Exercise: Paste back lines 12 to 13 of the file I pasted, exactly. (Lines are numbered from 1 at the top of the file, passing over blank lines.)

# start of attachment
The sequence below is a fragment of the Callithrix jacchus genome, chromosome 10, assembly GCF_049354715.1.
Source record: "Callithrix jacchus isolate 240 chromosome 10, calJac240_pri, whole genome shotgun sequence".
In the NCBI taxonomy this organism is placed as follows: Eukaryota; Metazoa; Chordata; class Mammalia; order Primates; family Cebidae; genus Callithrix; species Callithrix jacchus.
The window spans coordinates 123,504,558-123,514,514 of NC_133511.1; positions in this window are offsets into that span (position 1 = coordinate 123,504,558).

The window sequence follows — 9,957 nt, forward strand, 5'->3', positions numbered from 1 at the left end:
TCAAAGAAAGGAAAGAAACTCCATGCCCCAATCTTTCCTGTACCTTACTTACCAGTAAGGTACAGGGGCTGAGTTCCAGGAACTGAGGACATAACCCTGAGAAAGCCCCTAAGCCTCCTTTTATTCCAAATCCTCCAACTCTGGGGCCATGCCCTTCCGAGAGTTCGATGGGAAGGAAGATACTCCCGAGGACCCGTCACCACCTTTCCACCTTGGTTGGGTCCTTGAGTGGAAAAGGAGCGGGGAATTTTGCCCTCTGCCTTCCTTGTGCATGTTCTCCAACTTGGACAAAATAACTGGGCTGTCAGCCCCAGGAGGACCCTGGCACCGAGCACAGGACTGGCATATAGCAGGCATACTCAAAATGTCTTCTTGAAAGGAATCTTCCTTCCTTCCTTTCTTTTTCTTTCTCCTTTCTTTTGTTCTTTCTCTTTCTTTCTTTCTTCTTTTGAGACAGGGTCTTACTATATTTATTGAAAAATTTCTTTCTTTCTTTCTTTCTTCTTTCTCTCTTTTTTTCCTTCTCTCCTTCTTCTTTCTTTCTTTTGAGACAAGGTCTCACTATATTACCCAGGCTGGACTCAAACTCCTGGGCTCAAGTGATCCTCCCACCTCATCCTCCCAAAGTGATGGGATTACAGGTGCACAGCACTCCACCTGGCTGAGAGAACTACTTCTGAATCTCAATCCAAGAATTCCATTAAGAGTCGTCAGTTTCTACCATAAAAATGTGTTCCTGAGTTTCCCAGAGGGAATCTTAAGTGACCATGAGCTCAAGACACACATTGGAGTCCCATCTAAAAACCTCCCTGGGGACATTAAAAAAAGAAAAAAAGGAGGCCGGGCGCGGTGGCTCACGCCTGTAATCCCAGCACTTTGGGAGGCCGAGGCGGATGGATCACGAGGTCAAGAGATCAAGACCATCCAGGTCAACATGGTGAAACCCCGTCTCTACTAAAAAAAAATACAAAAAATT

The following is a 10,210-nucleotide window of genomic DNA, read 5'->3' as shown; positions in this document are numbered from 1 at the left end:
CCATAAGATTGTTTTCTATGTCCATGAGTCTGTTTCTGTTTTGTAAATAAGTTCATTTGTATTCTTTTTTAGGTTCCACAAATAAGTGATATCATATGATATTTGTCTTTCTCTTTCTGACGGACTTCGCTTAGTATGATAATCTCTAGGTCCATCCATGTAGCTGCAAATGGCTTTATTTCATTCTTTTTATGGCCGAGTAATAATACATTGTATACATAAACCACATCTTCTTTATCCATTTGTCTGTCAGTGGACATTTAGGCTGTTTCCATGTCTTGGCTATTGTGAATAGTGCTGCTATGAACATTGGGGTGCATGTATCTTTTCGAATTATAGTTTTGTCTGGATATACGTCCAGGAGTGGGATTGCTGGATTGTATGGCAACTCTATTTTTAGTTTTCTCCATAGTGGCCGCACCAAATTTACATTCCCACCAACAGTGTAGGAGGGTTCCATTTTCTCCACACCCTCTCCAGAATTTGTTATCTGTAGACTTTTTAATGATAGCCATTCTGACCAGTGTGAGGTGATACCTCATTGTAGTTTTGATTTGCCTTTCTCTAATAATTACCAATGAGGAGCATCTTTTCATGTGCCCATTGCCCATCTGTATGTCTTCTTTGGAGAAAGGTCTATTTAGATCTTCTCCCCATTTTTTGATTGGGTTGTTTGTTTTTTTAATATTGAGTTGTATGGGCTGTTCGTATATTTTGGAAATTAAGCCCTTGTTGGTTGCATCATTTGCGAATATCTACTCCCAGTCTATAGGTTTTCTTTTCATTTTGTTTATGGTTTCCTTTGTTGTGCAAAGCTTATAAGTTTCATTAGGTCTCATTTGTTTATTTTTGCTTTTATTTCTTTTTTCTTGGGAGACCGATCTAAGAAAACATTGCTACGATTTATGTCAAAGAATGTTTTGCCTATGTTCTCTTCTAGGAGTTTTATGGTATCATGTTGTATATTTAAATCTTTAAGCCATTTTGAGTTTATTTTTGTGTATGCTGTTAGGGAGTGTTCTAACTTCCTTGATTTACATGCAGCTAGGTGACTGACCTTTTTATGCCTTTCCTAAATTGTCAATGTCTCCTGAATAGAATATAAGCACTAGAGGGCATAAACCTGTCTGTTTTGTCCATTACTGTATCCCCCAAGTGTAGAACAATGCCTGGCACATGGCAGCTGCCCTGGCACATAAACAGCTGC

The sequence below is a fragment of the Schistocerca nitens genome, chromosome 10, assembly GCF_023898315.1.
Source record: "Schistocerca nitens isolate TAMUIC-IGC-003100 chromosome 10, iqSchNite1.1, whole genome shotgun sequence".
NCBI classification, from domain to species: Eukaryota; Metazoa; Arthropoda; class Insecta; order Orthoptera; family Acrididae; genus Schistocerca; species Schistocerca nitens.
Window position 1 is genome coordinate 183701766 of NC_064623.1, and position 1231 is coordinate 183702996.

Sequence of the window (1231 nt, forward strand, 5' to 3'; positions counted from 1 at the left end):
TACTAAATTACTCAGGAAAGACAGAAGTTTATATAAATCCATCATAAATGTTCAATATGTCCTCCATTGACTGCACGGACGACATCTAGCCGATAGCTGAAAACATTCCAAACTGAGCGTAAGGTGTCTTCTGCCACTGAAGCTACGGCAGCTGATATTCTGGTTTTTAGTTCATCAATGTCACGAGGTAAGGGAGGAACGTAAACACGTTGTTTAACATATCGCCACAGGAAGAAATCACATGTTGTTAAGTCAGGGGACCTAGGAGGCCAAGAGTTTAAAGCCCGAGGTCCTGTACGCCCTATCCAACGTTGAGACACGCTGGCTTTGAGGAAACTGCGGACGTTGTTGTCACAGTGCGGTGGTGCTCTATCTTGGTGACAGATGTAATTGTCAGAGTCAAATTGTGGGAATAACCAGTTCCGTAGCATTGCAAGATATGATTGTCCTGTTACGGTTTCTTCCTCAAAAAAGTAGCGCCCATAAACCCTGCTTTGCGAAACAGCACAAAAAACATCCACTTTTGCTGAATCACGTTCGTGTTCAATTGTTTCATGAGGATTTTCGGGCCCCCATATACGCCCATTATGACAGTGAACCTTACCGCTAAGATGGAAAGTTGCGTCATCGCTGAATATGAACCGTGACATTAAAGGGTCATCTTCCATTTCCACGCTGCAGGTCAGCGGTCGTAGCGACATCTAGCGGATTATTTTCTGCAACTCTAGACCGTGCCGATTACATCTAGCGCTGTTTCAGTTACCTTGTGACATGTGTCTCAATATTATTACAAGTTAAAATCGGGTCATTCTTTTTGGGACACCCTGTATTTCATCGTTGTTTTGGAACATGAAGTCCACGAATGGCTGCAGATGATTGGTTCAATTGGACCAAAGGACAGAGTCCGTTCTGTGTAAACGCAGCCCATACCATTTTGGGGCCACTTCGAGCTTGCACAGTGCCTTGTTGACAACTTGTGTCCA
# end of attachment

Window position 1 is genome coordinate 183701766 of NC_064623.1, and position 1231 is coordinate 183702996.

Sequence of the window (1231 nt, forward strand, 5' to 3'; positions counted from 1 at the left end):